San Jose Police Chief Eddie Garcia has acknowledged he can’t stop federal immigration agents from arresting undocumented immigrants in his city, so he did the next best thing: He got them on the record.
Last month, the top cop for the 10th largest city in the nation called up Immigration and Customs Enforcement (ICE) and set up a meeting between himself and David Jennings, ICE’s San Francisco field office director, and Shannon McCall, ICE’s assistant field office director for Morgan Hill. SJPD Deputy Chief Anthony Mata also attended the meeting.
The goal of the Feb. 22 sit-down, Garcia said, was to reassure residents that San Jose police will have no role in immigration sweeps and detentions, as well as get a sense of what operations ICE could be planning in the South Bay.
“In light of everything that has happened in Santa Cruz, basically my main reason was to advocate for our community, to pass on the fears that our community is feeling and find out what their mission and their scope is,” Garcia said, adding that ICE told him there are no plans for raids in San Jose.
The chief’s reference to Santa Cruz comes after police for the coastal city accused federal immigration officers of conning them into assisting a gang sweep that netted additional undocumented immigrants. ICE officials dispute these accusations.
The incident joins a growing number of reports in which ICE has been blamed for hurting a community’s trust in law enforcement.
Last week in Los Angeles, ICE staked out a grade school and detained an undocumented man who had just dropped off his daughter. A couple weeks prior, ICE agents in El Paso, Texas, arrested an undocumented woman who had just applied for a protective order for domestic violence.
Garcia said ICE agents told him that they are “not interested in enforcement of victims or witnesses of crimes, as a result of reporting an incident,” which would deviate from the aforementioned reports.
“It seems highly discretionary,” Garcia admitted, adding that “there are no assurances.”
The police chief and Mayor Sam Liccardo have held press conferences and public forums to reassure San Jose’s immigrant communities that the city will not assist ICE operations. City officials are concerned that many people will stop reporting crimes due to fears of family and friends being deported.
James Schwab, a spokesman for ICE’s San Francisco office, declined to say whether or not San Jose will be targeted.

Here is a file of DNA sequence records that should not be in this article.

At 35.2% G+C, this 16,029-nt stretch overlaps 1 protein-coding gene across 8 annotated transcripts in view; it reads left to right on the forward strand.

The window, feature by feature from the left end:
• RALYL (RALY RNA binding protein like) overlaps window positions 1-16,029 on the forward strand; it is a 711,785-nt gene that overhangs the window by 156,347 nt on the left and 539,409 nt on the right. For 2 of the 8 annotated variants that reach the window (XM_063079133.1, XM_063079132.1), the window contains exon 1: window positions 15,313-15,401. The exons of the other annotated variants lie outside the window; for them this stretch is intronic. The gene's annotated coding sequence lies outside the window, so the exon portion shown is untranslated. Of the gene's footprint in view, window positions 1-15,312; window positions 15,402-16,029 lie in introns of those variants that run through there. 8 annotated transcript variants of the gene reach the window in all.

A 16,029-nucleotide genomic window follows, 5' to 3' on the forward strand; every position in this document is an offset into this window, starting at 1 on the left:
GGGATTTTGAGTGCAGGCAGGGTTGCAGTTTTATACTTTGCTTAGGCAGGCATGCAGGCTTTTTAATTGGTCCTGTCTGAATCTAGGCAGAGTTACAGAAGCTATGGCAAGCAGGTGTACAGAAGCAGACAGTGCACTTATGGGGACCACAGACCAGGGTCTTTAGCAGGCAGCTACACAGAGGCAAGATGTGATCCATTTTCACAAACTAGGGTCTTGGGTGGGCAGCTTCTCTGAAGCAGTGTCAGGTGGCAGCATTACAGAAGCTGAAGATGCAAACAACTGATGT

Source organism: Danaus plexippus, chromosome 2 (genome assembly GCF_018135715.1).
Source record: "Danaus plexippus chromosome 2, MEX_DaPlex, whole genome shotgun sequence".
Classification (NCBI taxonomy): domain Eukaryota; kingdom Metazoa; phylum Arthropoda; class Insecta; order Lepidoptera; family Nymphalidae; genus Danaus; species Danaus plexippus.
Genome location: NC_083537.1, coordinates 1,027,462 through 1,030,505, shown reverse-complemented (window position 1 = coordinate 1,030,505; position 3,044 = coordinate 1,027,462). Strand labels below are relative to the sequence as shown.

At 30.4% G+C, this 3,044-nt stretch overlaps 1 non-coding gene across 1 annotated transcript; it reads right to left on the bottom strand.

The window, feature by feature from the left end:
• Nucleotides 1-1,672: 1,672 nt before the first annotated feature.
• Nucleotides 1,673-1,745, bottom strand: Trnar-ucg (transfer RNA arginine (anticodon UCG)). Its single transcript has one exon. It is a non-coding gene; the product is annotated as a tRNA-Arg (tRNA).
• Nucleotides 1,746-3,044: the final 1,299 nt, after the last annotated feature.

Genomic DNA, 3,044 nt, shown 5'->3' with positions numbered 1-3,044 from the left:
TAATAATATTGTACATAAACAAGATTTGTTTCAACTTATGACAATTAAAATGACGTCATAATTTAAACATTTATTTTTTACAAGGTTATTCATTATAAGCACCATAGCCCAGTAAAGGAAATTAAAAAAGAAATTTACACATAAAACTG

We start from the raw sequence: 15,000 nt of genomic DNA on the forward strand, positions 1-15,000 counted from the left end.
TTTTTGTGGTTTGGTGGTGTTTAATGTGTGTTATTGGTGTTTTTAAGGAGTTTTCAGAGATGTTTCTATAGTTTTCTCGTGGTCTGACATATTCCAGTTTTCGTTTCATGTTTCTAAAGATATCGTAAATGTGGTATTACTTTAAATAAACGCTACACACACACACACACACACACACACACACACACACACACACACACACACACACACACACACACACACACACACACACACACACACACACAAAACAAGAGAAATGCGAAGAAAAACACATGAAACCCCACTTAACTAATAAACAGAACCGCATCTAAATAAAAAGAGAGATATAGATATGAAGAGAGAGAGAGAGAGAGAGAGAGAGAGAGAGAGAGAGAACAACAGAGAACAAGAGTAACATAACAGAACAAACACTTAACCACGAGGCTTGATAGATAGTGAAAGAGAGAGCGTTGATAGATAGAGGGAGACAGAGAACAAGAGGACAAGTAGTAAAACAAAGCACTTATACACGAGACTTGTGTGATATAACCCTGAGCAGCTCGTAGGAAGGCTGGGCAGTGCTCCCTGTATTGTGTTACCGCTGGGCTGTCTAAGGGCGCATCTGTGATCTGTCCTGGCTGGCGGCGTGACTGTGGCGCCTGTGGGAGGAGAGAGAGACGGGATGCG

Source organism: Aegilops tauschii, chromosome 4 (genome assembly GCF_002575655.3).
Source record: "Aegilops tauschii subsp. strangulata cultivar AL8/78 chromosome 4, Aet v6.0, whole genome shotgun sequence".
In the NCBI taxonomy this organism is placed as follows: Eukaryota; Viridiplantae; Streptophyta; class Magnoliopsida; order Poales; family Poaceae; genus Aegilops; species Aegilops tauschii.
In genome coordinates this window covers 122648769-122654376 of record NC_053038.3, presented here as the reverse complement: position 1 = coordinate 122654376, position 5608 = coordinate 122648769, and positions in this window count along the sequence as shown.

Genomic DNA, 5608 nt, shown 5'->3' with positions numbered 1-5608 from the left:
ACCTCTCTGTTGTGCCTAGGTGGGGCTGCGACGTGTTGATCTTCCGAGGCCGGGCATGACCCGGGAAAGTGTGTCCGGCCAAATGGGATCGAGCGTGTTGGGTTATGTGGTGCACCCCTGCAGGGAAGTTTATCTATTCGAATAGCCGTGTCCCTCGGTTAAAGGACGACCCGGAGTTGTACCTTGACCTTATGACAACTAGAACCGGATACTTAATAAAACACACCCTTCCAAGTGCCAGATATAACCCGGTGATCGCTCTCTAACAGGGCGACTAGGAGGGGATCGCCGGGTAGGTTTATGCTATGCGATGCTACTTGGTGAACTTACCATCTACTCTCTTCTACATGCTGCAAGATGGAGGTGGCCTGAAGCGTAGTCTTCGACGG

“We wouldn't really speak about our future operations publicly, because of security and safety concerns,” he said. The spokesman noted that ICE’s priority is to remove violent criminals, but all detentions are made on a “case-by-case” basis.
SJPD will not be enlisting in ICE’s 287(g) program, which allows local police to be deputized for immigration enforcement, Garcia said. However, the chief added, the department reserves the right to assist Homeland Security Investigations (HSI)—a subset division of ICE—on gang probes with international ties.
“There have been countless times—before the fear we’re currently experiencing—where they would ask for assistance, and quite frankly we would need to have assurances that what happened in Santa Cruz wouldn’t happen here for us to be involved,” Garcia said.
In Santa Cruz, the city’s deputy chief, Rick Martinez, told a Good Times reporter that ICE tricked Santa Cruz police and had undermined the department. “This was a total bait and switch,” he said. “This action violated our trust in HSI and the local community’s trust in us.”
“If something similar were to happen in San Jose, I would have equally strong words,” Garcia said.
South Bay cities, particularly in South County, where agriculture drives local economies, are a target-rich environment for ICE to conduct immigration enforcement. But anyone detained can only be placed temporarily in the Morgan Hill office, due to the city’s permitting restrictions.
“It's just a processing center, not a detention center,” Schwab said. “I think the maximum time they can stay in there is 12 hours.”
Any undocumented immigrants detained in Santa Clara County would then likely be transported to facilities in Bakersfield or Contra Costa County.
San Jose’s police chief sounded cautiously optimistic after his meeting with ICE, despite noting the lack of certainty in answers he received.
“We really want ICE to be the leaders of the messaging to the community,” Garcia said. “Both Shannon (McCall) and David (Jennings) said they would be open to that.”
San Jose Inside requested an interview with Jennings, but the ICE field office director has yet to be made available for comment.